Time banks are usually premised on the idea that one hour of labor is equal to another hour of labor. It ignores the simple fact that some people are more productive than others. A heart surgeon creates more value in one hour than a plumber. (Both might replace a valve, but one is literally a matter of life and death.) By failing to take in the varying value of time (i.e. labor hours), time bank coupons offer a cruder record than traditional monies.Admittedly, time banks do provide a crude monetary record. However, much of their purpose is as a short term response to overly tight monetary conditions. The bigger problem now, is that even when monetary policy is sufficiently accommodating, some regions continue to face problems of monetary liquidity. Especially those which lacked the economic complexity to encourage time banks in the first place.
In the twentieth century, economically sparse regions had more options. For instance: during the Great Depression, some rural residents compensated for a lack of local work by spending their prime working years in prosperous cities. Eventually they would return to the countryside to retire. In the present, it's not always as simple for the great grandchildren of Depression era citizens to continue this strategy.
The lack of economic complexity at local levels, needs recognition - as the long term growth issue it has become. Already existing problems were only exacerbated, by the deprivations of the Great Recession. Worse, some have become willing to blame rural residents for their own lack of economic access, much as blame was assigned to the poor residents of inner cities, decades earlier. Where people once said "get a job", some now say "Get a U-Haul." But does it really make sense to always insist people move elsewhere to find prosperity, especially when so many prosperous places seek to strengthen their own exclusionary walls?
One reason that William Luther didn't find time banks to be a viable employment solution, was the fact that their transaction costs have been too high. Some of these transaction costs represent confusion between broadly available resource capacity, versus the actualities of one's own scarce time. This, and the already existing requirements for special skills use, which impact services as a medium of account in today's marketplace formation. Again, here's William Luther:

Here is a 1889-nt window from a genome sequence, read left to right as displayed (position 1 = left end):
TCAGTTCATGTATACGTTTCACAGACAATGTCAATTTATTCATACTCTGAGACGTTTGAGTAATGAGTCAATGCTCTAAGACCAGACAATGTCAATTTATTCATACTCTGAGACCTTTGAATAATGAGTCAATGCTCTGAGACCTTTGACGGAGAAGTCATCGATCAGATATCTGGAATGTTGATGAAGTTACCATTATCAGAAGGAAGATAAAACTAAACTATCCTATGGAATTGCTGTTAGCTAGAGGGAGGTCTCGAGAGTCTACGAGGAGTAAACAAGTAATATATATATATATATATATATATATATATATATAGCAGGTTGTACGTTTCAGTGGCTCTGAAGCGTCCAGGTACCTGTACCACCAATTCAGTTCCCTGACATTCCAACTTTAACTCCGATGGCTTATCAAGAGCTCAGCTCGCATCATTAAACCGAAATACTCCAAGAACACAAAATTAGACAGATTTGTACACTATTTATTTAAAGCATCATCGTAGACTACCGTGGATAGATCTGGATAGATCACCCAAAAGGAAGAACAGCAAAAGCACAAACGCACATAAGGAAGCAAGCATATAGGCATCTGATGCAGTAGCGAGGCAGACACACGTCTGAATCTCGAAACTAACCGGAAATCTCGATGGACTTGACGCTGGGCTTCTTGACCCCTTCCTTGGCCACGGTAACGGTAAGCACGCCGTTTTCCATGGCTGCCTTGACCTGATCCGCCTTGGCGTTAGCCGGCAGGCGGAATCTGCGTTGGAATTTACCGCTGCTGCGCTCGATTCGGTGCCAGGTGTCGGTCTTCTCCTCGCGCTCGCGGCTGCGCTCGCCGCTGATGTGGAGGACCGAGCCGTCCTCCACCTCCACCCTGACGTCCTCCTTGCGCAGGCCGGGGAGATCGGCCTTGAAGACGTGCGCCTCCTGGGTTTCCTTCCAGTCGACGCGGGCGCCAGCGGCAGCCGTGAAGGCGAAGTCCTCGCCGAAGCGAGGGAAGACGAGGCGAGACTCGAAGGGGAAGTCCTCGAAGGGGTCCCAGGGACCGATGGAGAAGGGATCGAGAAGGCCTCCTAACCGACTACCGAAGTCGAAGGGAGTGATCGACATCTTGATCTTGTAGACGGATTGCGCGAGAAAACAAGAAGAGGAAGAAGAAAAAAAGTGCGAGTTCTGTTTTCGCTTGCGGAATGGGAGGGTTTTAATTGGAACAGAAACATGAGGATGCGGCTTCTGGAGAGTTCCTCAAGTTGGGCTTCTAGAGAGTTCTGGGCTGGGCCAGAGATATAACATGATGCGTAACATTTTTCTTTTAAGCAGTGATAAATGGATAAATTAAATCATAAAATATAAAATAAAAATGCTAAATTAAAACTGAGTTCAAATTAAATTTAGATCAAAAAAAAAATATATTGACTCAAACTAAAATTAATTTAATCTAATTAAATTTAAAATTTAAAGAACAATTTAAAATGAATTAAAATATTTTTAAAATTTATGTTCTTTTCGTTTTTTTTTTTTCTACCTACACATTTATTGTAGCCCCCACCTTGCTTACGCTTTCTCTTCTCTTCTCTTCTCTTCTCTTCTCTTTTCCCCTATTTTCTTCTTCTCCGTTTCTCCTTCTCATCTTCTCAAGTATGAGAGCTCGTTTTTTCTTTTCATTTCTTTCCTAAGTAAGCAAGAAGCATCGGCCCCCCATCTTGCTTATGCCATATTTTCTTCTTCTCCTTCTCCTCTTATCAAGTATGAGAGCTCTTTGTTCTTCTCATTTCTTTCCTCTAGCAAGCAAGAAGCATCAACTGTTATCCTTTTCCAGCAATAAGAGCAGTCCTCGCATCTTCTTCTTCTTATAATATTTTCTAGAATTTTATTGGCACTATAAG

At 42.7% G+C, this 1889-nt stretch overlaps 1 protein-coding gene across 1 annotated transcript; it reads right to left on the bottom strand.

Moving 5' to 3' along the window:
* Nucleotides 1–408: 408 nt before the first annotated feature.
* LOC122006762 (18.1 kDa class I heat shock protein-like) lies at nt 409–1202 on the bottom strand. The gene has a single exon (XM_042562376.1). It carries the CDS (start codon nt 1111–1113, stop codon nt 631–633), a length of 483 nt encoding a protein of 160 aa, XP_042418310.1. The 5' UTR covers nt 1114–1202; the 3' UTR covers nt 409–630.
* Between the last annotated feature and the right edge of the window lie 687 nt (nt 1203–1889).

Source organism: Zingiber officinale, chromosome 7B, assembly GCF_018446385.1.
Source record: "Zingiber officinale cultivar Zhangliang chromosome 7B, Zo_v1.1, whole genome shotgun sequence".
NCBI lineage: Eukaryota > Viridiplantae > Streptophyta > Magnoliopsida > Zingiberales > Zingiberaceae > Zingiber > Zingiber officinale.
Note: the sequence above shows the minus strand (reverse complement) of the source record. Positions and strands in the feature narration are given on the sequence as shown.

I am all for reimagining money. But to do so, we should keep in mind the transaction-cost-reducing role of money.This is why - in the details of local corporate structure - I have focused on natural divisions between non tradable sector time value (and adjacent asset formation), versus tradable sector activity, as further explained in my last post. In a perfect world, it might be best if no one needed equal time value as a marketplace option for services coordination. But given a smorgasbord of already existing claims on time value, a marketplace for time value would be easier than confronting the reality of sticky wages in general equilibrium. There's also the fact that sticky wages strongly influence asset values, which contribute to the stability of general equilibrium.
What, then, about the more obvious differences in skills aptitude as noted by William Luther? Today's institutions have actually become too efficient in separating the (supposed) wheat from the chaff. The result is an overall negative in terms of time aggregate value, as reflected by a low interest rate environment and low investment. So much aggregate time value has been "set aside", that the workplace "remainder" struggles to maintain broad services coordination, physical infrastructure and social support. Worse, still tight money conditions continue to remove even more "chaff" - albeit in slow motion.
An equal marketplace for time value could also slow the pace, for some who enjoy high skill work but face burnout in a workplace which expects full time commitments for high skills. For instance, healthcare providers are well represented in jobs which carry their own health risks. Some individuals need means to reduce the repetitive stress, which can lead to unnecessary health problems of one's own. These individuals would likely welcome the introduction of robots to help with high skill repetition. High skill robots would also be a plus for knowledge use systems, which due to low population density would need high quality surgical assistance.
Among the many differences between time banks and a marketplace for time value, is the fact that skills sets would be far more flexible in the latter, and would be responsive toward changing needs over time in ways that group members can readily recognize. Unlike the local currency of time banks which exists solely for services transactions, the local currency of knowledge use systems is a monetary flow which gradually becomes asset stock, for each participant. Eventually, a sufficient degree of wage created stock, makes it possible for participants to gain the option of discretionary income from the monies of surrounding regions.